There’s no doubt that nurses and other front-line health care employees are at risk of suffering a wide variety of injuries and illnesses – both physical and emotional. This is just part of the reason why California, like states across the country, is suffering a serious nursing shortage.
Getting workers’ compensation for injuries and medical conditions, however, can be a challenge. California lawmakers are trying to make things a little easier. A bill introduced by Assemblymember Mia Bonta would create a “rebuttable presumption” for a number of workplace-related injuries and illnesses for nurses and other health care workers.
A rebuttable presumption means that if a person suffers one of the specified injuries or conditions, it’s assumed to be caused by their work. The person doesn’t have to prove that it is a work-related condition to get workers’ comp. Those conditions would include musculoskeletal injuries, infectious diseases, post-traumatic stress disorder (PTSD) and more.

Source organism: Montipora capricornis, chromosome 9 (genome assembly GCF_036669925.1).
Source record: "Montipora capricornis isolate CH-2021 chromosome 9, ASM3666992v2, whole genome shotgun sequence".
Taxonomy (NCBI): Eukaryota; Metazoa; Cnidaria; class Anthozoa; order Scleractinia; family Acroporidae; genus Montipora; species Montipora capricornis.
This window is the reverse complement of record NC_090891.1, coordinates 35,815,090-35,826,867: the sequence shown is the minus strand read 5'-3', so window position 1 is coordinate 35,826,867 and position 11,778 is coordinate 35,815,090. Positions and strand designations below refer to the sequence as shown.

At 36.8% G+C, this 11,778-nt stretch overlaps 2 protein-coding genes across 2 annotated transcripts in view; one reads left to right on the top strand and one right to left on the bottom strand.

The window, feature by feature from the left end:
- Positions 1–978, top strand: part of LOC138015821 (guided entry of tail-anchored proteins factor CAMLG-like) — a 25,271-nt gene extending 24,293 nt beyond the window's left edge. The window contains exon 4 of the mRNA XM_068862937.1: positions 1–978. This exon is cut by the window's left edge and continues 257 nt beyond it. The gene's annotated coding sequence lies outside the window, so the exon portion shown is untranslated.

Does gender play a role in workers’ comp access?
Assemblymember Bonta points out that similar rebuttable presumptions are already in place for law enforcement officers, firefighters and other first responders in male-dominated professions. She says, “Our frontline health care workers face a clear gender gap in presumptive access to worker’s compensation, simply because they are in a female-dominated profession.” (If that name sounds familiar, it’s worth noting that she is the spouse of California Attorney General Rob Bonta.)
The legislation is supported by a number of groups, including the California Nurses Association. CNA’s president says if it becomes law, “it will make the decision to stay in the profession easier for skilled nurses.”
If you’re a nurse or other health care professional who’s having difficulty getting the workers’ comp benefits to which you’re entitled, having legal guidance can help you protect your rights and obtain the compensation you deserve.